Monday, May 5, 2014

Homemade Fettuccine


The very first time I made pasta was on a whim.  I had the ingredients.  I had the time.  I had the enthusiasm.  I did not have the equipment.

It was half a disaster.  I made spinach linguine and it tasted good.  Kneaded by hand, rolled by hand (technically: rolled by wine bottle [hey, you use what you've got...]) and cut by hand.  So far so good.  But I almost wish I had a photo so you could see the embarrassingly uneven strands of linguine I made.  We're talking widths ranging from half a spaghetti noodle to half a lasagna noodle.  Shameful.  Let's move on.

For Valentine's day last year, I was thrilled when my husband bought me the pasta roller attachments for my Kitchenaid Mixer.  Turns out, the right tools can make a world of difference.

With my next attempt, I made spaghetti and actually this time it was a full disaster.  Yes, yes, I had the right tools, but it turns out a good recipe is also a crucial part of success.  The dough was sticking to everything and jamming the dough cutter attachment.  Rolling and cutting that pasta took so long and was such a headache.  I needed help.

I begged my little facebook community for a good pasta recipe and a family friend came to the rescue.  Amy (Hi Amy!) was kind enough to share her recipes for fettuccine AND ravioli with me.  All subsequent pasta attempts have been both successful and (dare I say it?) fun.

I've used this recipe so many times, making pasta for myself, making it with Doug and helping out various friends who think I'm being nice when I let them use the roller attachment.  (I'm really just in it for the couple of ravioli they throw my way at the end!  Thank you guys!)

As with most projects, you'll probably start out with a reasonable level of enthusiasm for this awesome thing you'll be creating.  Take advantage of this feeling.  Bask in the joy of creation.  Sing 'That's Amore' and 'Mambo Italiano' at the top of your lungs.  In about two minutes, after you've only sung along with Rosemary Clooney for the chorus (because does anyone really know any of the other words?), you should stop singing.  Your dog/cat/roommate/husband/neighbor is not amused.

...oh wait... that's just my husband...

Carry on.

I would totally advise on splurging for the semolina or "00" flour.  The 'specialty' flour makes a difference in the softness of your final product.  I've also used whole wheat pastry flour which worked fine, but made my dough a little more challenging to work with and resulted in a coarser textured pasta.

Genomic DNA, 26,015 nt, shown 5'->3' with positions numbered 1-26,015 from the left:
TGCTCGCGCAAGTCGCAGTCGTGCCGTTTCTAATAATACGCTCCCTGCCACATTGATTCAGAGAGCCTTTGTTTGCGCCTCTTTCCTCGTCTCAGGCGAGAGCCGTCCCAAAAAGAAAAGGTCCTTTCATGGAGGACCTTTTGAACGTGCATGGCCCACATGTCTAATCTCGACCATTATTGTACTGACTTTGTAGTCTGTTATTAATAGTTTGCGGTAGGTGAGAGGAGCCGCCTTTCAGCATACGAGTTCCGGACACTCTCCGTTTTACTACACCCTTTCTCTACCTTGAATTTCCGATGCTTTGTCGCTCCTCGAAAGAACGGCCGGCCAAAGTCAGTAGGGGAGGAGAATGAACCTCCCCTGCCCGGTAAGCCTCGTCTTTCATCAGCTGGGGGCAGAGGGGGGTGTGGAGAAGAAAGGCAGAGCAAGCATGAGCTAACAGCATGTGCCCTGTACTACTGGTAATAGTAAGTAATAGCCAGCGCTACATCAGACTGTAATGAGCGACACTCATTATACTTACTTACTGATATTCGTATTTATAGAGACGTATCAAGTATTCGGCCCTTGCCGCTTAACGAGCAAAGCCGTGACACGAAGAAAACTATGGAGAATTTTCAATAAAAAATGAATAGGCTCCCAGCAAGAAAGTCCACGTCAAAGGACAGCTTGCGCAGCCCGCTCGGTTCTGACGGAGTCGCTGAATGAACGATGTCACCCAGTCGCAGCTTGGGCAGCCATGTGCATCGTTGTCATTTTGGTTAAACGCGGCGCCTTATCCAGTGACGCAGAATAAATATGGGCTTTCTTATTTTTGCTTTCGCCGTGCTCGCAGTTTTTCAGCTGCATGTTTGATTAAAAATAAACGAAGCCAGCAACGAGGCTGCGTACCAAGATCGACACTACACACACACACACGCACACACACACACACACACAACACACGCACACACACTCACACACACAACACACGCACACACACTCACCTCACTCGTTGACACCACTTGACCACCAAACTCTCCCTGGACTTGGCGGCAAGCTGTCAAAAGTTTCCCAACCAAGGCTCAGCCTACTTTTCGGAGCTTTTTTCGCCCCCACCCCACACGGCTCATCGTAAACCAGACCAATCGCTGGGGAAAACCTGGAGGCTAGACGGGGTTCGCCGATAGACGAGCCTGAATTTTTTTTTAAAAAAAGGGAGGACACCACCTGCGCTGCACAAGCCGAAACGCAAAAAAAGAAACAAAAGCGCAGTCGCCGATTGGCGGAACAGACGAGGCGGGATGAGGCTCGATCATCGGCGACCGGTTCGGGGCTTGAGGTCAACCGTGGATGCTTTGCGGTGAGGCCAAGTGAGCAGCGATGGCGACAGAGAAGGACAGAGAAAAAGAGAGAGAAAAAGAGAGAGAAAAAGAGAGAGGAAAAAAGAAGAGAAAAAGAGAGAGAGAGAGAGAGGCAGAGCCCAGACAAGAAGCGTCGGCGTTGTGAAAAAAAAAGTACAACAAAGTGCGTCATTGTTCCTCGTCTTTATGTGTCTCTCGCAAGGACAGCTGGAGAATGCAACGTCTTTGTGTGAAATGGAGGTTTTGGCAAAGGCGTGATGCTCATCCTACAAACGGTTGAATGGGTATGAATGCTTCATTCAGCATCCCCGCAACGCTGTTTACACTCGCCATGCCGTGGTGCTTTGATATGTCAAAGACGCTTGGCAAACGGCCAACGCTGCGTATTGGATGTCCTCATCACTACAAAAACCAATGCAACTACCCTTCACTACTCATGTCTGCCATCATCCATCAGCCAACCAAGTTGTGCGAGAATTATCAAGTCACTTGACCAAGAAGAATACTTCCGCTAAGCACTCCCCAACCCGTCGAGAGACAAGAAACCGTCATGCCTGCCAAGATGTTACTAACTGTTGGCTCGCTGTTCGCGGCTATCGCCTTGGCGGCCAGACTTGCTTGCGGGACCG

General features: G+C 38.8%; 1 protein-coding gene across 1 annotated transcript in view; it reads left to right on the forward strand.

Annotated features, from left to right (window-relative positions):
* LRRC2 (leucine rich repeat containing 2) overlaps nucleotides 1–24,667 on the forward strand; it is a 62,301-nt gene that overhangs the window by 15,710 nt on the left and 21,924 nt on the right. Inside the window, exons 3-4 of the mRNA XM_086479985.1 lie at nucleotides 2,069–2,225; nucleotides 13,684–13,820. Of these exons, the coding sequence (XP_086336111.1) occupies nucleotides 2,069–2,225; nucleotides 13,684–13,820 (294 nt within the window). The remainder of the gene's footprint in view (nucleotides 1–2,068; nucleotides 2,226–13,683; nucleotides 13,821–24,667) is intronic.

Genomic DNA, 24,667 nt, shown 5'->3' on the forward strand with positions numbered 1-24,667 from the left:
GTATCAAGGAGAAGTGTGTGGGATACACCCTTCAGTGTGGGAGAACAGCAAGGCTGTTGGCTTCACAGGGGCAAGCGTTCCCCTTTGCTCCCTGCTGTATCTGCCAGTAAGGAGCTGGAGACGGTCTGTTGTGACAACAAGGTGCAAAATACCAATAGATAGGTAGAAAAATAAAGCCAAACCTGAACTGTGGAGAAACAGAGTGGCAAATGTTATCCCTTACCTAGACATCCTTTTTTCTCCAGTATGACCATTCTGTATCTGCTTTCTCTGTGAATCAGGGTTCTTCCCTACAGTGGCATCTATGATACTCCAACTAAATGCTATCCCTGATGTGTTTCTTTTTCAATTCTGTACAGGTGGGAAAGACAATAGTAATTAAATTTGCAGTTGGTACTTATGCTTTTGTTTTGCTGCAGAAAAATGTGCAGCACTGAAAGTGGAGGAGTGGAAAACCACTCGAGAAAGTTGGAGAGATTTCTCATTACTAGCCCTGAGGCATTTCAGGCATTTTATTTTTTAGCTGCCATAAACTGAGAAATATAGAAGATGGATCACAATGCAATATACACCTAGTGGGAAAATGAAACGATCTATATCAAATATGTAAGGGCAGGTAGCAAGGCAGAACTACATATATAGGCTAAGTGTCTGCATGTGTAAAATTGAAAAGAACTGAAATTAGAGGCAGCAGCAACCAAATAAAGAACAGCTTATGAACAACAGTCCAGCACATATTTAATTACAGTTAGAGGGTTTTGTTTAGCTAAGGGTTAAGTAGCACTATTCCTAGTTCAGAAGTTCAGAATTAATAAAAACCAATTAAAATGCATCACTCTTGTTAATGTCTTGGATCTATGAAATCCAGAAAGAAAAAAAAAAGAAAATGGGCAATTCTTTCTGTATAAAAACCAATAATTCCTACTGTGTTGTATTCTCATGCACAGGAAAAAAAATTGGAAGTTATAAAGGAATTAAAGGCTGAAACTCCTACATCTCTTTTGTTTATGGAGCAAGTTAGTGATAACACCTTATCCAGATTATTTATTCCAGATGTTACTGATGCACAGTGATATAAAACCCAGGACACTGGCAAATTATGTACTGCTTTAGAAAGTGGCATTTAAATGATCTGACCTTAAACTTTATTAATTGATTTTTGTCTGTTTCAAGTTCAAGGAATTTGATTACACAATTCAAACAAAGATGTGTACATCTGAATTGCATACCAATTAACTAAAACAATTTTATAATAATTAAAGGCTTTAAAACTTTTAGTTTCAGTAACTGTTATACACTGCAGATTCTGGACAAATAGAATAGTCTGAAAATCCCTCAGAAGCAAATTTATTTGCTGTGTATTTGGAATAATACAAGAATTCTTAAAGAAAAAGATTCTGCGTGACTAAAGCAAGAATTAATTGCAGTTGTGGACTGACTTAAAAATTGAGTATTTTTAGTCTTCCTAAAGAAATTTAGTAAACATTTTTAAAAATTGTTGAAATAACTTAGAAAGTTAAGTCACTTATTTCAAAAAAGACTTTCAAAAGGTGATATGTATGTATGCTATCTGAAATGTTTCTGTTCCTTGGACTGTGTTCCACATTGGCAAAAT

Also, It's worth it to make this whole recipe.  It's a lot of pasta, but the stuff freezes really well.  After it hangs for a short while I separate the pasta into serving-size portions and swirl each portion around two fingers to create little nests.  If your noodles stick together a little bit at this point, toss them with a bit more flour and don't worry, they will come apart when you cook them.  I put the nests in a gallon-size ziplock bag, date it and toss it in the freezer to enjoy later.


Fettucine (from the kitchen of Amy Fischer)
8 servings
  • 1 3/4 cup all purpose flour
  • 1 cup semolina or "00" flour
  • 6 large eggs
  • 4 teaspoons extra virgin olive oil
  • A pinch of salt
Sift both flours into a mound on a large work surface and make a well in the middle.  Make sure you have strong walls and enough room in your well for all 6 eggs.  Crack the eggs into the center and break the yolks with a fork.  Add the oil and salt.  Gradually whisk the wet ingredients into the flour until combined.

Separate the dough into two equal portions and knead each piece separately about 4-5 minutes.  (This can be done by hand or in a stand mixer with a dough hook.)  Roll each piece into a ball, flatten slightly and wrap in plastic wrap.  Refrigerate for 30 minutes or overnight.  When you take it out, the dough is going to feel pretty hard.  This is good.  

If you have a pasta roller, go to 1.  If you are rolling by hand, go to 2.
  1. Break off a manageable piece of dough.  (If it's your first time, start with something the size of a woman's fist.  From there you can take more or less dough depending on how much you're comfortable working with at a time.)  Flatten the dough slightly, dust it with a bit of flour and run it through the widest setting on your pasta roller twice, folding it in half before feeding it through the second time.  Dust it with more flour if you feel any stickiness.  Continue to run the dough through the roller until you're at the last setting (I go to 6 on the KitchenAid attachment).  Using your pasta cutter attachment, cut the dough.  Dust with semolina and hang it on your drying rack.  Repeat with the other ball of dough.
  2. Roll out the dough on a lightly floured surface and dust the top with flour.  Starting in the middle, push away from you with the rolling pin, ease the pressure as you approach the edge.  Continue rolling the dough into a sheet, turning occasionally, until you can see your fingers through it.  Let dry about 10 minutes.  Dust the top with a little more flour and roll into a loose cylinder.  Using a knife, cut the dough to desired widths.  Unwrap the noodles, dust with semolina and hang it on your drying rack.  Repeat with the other ball of dough.
Cook the pasta until al dente, approximately 7 minutes.

At this point, you can freeze the unused pasta. 

Build a strong-walled well!

5 comments:

  1. I'd say the "wine bottle roller" is the cause of the uneven strands. Especially when it starts full and ends empty.

    ReplyDelete